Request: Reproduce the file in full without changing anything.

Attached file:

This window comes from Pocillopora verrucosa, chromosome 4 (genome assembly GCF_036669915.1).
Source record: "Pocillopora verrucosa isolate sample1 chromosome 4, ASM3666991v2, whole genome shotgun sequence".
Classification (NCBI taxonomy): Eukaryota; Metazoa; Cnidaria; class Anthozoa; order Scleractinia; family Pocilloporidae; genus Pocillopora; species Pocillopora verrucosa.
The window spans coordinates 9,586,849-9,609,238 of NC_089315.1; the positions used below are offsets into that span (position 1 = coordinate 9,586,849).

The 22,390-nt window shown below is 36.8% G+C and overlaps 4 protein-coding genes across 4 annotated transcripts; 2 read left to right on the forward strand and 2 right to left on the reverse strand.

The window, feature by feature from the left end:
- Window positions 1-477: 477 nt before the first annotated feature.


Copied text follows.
This window comes from Pocillopora verrucosa, chromosome 4 (genome assembly GCF_036669915.1).
Source record: "Pocillopora verrucosa isolate sample1 chromosome 4, ASM3666991v2, whole genome shotgun sequence".
Classification (NCBI taxonomy): Eukaryota; Metazoa; Cnidaria; class Anthozoa; order Scleractinia; family Pocilloporidae; genus Pocillopora; species Pocillopora verrucosa.
The window spans coordinates 9,586,849-9,609,238 of NC_089315.1; the positions used below are offsets into that span (position 1 = coordinate 9,586,849).

The 22,390-nt window shown below is 36.8% G+C and overlaps 4 protein-coding genes across 4 annotated transcripts; 2 read left to right on the forward strand and 2 right to left on the reverse strand.

The window, feature by feature from the left end:
- Window positions 1-477: 477 nt before the first annotated feature.